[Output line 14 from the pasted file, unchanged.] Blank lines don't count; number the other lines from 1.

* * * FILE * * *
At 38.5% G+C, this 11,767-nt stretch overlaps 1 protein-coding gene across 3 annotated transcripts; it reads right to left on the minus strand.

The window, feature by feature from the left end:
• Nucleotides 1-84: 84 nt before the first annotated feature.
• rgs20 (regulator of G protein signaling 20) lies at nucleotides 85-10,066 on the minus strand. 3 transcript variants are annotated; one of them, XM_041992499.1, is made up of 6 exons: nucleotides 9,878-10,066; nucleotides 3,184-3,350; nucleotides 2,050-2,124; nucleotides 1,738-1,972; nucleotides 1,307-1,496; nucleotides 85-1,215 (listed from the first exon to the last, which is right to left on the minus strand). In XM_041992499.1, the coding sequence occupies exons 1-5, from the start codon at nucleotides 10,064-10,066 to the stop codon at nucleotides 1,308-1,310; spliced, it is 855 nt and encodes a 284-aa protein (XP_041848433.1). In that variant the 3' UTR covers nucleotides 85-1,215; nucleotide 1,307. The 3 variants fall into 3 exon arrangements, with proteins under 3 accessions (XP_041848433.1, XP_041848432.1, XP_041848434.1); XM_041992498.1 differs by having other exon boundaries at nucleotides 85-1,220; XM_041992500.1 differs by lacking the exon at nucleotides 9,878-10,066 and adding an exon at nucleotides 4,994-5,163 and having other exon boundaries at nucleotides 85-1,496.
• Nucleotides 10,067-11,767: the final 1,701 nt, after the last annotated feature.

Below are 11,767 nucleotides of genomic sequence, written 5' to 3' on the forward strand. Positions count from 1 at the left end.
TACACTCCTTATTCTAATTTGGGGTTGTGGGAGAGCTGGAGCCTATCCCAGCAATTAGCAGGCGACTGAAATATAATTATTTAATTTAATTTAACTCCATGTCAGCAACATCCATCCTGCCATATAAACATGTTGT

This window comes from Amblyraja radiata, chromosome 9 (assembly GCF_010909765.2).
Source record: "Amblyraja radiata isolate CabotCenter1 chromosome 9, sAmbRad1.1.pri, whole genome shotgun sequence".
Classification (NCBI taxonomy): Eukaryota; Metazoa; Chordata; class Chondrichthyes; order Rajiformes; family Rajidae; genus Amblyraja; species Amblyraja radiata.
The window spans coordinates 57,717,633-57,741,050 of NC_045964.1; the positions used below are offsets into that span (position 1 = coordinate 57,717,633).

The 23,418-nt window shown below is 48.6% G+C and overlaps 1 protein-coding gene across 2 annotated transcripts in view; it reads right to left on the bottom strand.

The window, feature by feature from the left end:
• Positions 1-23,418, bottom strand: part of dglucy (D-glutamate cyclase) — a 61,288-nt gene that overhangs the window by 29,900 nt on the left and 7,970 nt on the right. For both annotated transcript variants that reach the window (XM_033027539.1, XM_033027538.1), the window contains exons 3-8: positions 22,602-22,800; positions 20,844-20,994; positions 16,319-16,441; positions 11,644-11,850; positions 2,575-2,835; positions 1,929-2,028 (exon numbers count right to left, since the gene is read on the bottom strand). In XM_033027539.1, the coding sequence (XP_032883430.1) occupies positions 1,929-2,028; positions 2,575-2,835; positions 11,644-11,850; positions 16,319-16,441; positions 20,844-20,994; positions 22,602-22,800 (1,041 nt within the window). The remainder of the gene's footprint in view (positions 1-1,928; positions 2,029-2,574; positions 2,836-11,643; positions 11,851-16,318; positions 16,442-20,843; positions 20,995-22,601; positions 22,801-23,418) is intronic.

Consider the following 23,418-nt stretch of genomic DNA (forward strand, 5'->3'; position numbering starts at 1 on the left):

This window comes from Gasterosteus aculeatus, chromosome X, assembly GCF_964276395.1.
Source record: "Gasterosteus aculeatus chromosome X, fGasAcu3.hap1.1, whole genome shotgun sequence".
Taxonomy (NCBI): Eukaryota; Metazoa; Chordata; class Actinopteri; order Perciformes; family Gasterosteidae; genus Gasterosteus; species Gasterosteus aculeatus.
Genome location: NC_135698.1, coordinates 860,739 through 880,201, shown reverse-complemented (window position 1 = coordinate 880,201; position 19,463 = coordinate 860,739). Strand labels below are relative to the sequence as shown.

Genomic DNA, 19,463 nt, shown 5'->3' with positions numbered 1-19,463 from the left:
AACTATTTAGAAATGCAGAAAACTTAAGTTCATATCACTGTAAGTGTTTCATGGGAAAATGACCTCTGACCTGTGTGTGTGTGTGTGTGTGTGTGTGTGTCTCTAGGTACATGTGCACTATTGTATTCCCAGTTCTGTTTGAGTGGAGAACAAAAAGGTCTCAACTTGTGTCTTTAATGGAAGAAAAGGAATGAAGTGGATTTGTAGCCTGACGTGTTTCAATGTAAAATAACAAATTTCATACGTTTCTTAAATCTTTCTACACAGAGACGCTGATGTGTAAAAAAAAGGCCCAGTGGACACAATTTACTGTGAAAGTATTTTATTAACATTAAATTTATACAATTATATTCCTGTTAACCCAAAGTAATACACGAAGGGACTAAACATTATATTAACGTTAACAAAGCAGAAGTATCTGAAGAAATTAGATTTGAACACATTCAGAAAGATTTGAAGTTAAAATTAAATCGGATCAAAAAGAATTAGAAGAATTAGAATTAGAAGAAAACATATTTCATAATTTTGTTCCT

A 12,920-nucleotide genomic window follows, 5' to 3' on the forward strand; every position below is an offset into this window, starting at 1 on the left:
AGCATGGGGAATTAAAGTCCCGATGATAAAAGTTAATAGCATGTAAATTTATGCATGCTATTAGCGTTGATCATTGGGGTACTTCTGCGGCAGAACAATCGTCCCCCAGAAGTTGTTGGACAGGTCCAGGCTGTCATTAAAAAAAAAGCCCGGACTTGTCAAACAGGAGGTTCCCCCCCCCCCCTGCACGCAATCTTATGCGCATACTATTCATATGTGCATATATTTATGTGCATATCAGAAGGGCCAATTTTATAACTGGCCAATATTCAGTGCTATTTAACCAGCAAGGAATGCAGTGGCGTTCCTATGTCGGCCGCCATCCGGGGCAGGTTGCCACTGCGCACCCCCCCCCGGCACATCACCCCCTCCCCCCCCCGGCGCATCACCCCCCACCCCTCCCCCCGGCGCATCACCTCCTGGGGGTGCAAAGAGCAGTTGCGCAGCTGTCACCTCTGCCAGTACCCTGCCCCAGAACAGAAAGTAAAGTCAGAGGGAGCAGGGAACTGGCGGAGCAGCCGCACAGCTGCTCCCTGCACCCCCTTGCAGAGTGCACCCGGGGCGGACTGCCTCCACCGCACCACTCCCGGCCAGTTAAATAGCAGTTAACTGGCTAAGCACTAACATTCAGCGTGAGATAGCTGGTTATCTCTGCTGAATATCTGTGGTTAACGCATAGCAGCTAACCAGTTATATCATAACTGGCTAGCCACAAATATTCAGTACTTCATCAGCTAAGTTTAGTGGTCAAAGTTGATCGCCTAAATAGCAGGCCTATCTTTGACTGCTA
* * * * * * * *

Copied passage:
• Positions 1-23,418, bottom strand: part of dglucy (D-glutamate cyclase) — a 61,288-nt gene that overhangs the window by 29,900 nt on the left and 7,970 nt on the right. For both annotated transcript variants that reach the window (XM_033027539.1, XM_033027538.1), the window contains exons 3-8: positions 22,602-22,800; positions 20,844-20,994; positions 16,319-16,441; positions 11,644-11,850; positions 2,575-2,835; positions 1,929-2,028 (exon numbers count right to left, since the gene is read on the bottom strand). In XM_033027539.1, the coding sequence (XP_032883430.1) occupies positions 1,929-2,028; positions 2,575-2,835; positions 11,644-11,850; positions 16,319-16,441; positions 20,844-20,994; positions 22,602-22,800 (1,041 nt within the window). The remainder of the gene's footprint in view (positions 1-1,928; positions 2,029-2,574; positions 2,836-11,643; positions 11,851-16,318; positions 16,442-20,843; positions 20,995-22,601; positions 22,801-23,418) is intronic.